1. We had an historic drought that was one of the worst in over 100 years and was exasperated by the Army Corps of Engineers bonehead move during this period to release water at the normal non-drought rate. However we did not experience the worst drought in the areas history in 2007. Droughts happen on a regular basis in the southeast, in fact the worst occurred in the 1890s as seen on the graph below:



It's a normal cycle of the area's environment that our current pampered society has no idea how to deal with without panicking because we consider every single inconvenience as the end of the world. /end rant

2. In a regular year, Atlanta receives 50 inches of rainfall on average which is a full 2 inches less than the 52 inches a city no would ever consider to be at risk of "running out of water": Seattle.

3. As others have noted, and the reference you cited did as well, our biggest problem isn't water. We have plenty of that. The biggest problem is where do we put it all and if we will be allowed to use a reservoir that is completely in Georgia (and refilled with rain that falls on Georgia) that Alabama and Florida somehow think they have more right to use for themselves on farms and oyster bays instead of water for 6 million in and around Metro Atlanta.

Despite that judges ruling, we're still using the water and I'd like to see a Federal official dumb enough to "cut off" the water for a major Metro. It's likely that this will all be resolved with the State of Georgia paying Alabama and Florida a bribe, err, a "reimbursement" to stop suing us about our water that resides in our State.

The biggest things we need to do are:

-Build more reservoirs
-Put in place more stringent water conservation controls (right now, unless there is a drought, there are hardly any restrictions on water usage. Someone could literally go outside, turn on the tap, leave it on all night, and will never be fined by the State. HOAs are a different story. )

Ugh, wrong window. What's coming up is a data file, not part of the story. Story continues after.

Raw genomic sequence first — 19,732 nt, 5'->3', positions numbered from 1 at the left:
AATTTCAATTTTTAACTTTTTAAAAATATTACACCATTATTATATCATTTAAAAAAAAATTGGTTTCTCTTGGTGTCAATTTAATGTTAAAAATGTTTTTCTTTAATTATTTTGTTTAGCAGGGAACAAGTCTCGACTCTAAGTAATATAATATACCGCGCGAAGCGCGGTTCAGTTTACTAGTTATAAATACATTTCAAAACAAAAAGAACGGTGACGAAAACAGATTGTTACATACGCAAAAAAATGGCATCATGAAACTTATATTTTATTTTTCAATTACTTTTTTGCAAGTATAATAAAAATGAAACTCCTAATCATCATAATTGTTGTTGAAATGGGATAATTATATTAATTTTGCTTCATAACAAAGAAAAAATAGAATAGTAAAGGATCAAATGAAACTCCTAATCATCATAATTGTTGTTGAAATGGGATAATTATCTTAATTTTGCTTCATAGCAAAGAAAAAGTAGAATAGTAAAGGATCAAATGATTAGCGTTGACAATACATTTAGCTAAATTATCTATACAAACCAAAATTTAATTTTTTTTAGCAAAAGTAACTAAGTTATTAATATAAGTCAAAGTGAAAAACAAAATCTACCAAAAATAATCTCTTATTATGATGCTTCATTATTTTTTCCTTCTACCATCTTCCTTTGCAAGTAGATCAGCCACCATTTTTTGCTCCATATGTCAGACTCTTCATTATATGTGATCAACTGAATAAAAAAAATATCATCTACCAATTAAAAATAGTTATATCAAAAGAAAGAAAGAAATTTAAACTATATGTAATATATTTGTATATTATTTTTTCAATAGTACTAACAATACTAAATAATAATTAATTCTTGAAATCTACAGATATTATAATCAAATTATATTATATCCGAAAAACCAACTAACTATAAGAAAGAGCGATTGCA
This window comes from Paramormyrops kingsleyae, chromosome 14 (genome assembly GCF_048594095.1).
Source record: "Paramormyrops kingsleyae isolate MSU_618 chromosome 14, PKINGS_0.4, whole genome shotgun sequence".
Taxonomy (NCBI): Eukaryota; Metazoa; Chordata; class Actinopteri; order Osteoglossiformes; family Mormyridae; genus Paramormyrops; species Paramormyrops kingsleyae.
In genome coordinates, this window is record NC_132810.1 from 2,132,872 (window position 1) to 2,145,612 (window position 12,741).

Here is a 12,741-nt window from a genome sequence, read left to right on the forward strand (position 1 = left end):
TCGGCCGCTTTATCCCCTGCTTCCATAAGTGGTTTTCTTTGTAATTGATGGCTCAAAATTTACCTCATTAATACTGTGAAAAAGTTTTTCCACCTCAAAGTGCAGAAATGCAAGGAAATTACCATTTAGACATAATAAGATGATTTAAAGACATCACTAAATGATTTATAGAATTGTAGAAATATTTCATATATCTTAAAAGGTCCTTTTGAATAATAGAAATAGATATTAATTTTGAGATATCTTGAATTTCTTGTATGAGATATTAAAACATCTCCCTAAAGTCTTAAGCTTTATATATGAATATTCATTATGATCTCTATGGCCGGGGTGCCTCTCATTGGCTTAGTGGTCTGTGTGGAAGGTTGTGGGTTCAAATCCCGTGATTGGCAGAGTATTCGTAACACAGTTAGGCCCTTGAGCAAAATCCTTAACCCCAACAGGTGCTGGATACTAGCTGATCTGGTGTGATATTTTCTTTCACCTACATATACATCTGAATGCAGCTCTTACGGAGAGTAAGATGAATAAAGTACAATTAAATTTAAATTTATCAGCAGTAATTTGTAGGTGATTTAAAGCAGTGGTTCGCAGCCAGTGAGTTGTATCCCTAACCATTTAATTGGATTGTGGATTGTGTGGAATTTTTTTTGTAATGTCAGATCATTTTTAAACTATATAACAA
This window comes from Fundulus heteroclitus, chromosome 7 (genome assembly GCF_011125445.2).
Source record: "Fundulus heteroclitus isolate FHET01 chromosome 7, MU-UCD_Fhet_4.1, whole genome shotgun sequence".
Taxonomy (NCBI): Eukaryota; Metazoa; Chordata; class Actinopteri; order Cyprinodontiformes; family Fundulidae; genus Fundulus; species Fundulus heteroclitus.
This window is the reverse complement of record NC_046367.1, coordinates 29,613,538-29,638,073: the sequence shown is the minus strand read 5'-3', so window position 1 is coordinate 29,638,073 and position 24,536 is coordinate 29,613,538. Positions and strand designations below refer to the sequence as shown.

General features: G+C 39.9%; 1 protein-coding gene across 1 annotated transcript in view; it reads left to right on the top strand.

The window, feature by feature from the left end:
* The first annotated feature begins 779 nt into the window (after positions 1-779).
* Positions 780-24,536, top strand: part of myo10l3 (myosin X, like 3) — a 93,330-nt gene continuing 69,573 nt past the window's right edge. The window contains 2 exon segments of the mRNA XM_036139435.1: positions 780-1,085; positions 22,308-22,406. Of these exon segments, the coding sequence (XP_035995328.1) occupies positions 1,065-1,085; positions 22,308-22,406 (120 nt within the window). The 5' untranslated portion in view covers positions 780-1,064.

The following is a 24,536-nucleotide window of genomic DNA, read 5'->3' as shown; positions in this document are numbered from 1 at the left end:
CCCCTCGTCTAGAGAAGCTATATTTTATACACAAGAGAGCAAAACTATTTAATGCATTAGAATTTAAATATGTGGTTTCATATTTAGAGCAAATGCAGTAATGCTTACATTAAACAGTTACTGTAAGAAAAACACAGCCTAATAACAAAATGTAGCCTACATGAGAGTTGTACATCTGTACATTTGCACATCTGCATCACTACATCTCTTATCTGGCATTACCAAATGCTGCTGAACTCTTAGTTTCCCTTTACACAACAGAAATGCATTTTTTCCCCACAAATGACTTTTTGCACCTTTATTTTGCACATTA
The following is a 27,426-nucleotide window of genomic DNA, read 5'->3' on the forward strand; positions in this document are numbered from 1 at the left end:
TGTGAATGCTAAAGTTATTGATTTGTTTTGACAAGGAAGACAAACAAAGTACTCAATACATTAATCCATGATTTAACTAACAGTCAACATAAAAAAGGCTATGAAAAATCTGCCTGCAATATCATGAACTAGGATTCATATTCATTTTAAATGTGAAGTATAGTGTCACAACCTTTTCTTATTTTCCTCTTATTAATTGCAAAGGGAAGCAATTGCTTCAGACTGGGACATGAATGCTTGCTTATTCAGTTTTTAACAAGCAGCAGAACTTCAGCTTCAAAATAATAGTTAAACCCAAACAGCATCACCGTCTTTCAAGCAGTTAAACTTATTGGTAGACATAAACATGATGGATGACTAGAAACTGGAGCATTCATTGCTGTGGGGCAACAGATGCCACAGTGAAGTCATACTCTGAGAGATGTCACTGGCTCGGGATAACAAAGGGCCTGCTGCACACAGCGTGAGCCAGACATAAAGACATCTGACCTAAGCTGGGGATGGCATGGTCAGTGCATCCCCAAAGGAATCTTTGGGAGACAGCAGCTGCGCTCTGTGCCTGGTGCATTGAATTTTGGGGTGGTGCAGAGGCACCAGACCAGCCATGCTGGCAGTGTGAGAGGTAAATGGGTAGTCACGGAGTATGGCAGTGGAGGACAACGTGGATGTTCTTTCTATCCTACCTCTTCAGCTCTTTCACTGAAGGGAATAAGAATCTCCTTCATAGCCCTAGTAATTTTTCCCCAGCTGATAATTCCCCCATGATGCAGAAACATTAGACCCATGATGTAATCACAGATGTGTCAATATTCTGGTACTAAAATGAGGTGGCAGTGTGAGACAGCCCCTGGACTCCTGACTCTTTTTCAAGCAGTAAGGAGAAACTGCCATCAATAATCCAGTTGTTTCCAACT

However, one thing that people who post things like you did need to stop doing is to repeat the following: ATLANTA IS NOT RUNNING OUT OF WATER. WE ARE NOT PHOENIX OR LOS ANGELES. ATLANTA NOR ANY PART OF GEORGIA IS IN A DESERT.

Capice?
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Old 02-23-2011, 10:01 PM
 
3,317 posts, read 4,952,342 times
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Quote:
Originally Posted by Steelers10 View Post
Yes I saw the link. Thanks. Metropolitan Atlanta gets 72.6% of its water from the Chattahoochee. I don't see how this is incompatible with what I'm saying. What percentage Metro Atlanta is withdrawing and how much of the Chattahoochee can be reserved, cleaned, and distributed before it runs off and still allow the legal amount to be withdrawn by Alabama and Florida is a different story. Yeah, there is a lot of water in Georgia. That is not the reason for its water shortage. The reason is, a 19th century surveyor hired by Georgia used faulty equipment and didn't claim a portion of the Tennessee River as he was directed to do. So barring a negotiation with the state of Tennessee and building an aqueduct up the I-75 corridor (in the 90s there was some banter about building an aqueduct and commuter rail up to Chattanooga along the same right-of-way), Georgia has until 2012 to come to an agreement with Alabama and Florida over the Chattahoochee. So forgive me if I am not moved by the lawyerspeak on your Atlanta Regional Commission site. They've got even better tall tales about transit and they are the ones that threw out the 8 million people by 2040 in the first place. So in theory it is not "insurmountable". But let's have this discussion again next year.